This is probably all new to you, if you’ve just been injured on the job, so here are some things you should know as you look into filing a claim and getting benefits under Illinois workers’ compensation law.
- Your injury has to be related to your job. Not every job injury is covered under workers’ compensation. The law in Illinois says that it has to arise out of and in the course of your employment. This essentially means that it needs to happen while you are working (or doing something related to your work) and it needs to happen because of your work. The second part means that it’s not enough to be at work when you are hurt. Your injury has to be caused by your job duties. The law is fairly worker-friendly, even in cases where you might think you don’t have an eligible injury. Don’t rely on your boss’s advice; talk to an attorney if you want to know for sure.
- Only employees are eligible. Illinois law guarantees benefits to employees who are injured on the job, not every worker. Independent contractors aren’t covered, nor are volunteers. Part-time employees are covered, however. Also, if you are an eligible employee, then you are covered on your first day. If your employer calls you an independent contractor, don’t assume you aren’t eligible. Many times, an employer mislabels employees. What matters is how the law defines independent contractor, and it might not apply to you. Look into this before dismissing the idea of filing a claim for benefits.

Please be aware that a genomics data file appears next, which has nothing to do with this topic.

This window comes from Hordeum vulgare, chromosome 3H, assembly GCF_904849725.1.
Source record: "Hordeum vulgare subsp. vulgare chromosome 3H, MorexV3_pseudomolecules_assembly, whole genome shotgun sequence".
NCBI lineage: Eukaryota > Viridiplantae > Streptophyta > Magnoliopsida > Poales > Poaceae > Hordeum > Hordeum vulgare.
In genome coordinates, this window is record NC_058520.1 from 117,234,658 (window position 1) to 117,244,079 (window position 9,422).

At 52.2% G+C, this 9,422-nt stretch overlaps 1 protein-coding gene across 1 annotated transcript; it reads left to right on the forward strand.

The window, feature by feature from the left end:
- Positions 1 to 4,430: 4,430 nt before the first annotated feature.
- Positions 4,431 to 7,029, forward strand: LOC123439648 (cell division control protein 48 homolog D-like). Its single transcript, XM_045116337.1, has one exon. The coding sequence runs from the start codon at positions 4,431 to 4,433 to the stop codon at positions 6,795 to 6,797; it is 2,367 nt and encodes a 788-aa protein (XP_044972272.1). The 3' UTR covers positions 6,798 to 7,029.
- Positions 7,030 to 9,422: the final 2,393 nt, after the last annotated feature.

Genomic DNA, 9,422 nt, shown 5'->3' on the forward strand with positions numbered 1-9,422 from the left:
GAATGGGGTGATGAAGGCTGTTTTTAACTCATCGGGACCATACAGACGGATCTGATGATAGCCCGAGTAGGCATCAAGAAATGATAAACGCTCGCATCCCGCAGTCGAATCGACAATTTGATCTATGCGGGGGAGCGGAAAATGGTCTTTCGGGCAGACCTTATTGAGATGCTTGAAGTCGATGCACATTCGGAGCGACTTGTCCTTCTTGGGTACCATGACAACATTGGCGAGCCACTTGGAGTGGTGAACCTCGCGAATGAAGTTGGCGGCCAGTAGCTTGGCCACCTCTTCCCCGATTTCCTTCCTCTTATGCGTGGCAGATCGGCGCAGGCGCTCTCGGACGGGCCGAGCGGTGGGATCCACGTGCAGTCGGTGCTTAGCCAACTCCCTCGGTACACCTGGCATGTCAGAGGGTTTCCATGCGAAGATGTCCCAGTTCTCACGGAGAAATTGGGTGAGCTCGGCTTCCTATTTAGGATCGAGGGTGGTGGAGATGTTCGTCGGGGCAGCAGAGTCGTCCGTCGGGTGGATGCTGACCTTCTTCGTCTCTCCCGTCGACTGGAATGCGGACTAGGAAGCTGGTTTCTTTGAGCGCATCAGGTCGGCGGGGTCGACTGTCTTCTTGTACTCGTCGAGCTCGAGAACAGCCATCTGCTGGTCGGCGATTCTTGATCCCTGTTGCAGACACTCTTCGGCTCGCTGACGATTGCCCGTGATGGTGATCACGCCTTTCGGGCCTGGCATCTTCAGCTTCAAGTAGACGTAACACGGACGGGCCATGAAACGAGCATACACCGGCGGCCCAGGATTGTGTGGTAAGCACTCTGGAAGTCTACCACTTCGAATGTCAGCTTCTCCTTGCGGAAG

- There are two important deadlines. Illinois law requires injured workers to notify their employers within 45 days of the date of injury. The law then gives workers three years from the date of injury to file a claim. If you have received some benefits, the deadline is two years from the last payment of benefits or three years from the date of injury, whichever is later. Don’t wait that long if you can help it; sooner is much better in terms of proving that your injury is related to your job.
- The insurance company has a specific role. Employers carry workers compensation insurance. When an employee is hurt at work, the insurer is the one paying out benefits. The insurance company makes money by paying out less, and it’s important to understand this going in. They might seem helpful, but they are not on your side. If they ask you to give a statement, chances are they will want to try and use it to their benefit and not yours.
- Hiring a lawyer is easier than you think. Do some research, set up an initial consultation and ask questions. You don’t pay anything for a consultation and you don’t pay anything unless your attorney gets you a settlement or gets you a sum for past benefits you are owed. And even then, your attorney’s fee is limited by law. Your regular benefits checks are completely yours. In our experience, hiring an attorney significantly increases the value of your case.
Illinois law prohibits employees from suing their employers for a work injury. The system of workers’ compensation was set up as a compromise. It protects employers from defending lawsuits every time someone is hurt and it helps employees get compensation more quickly than they would through the courts.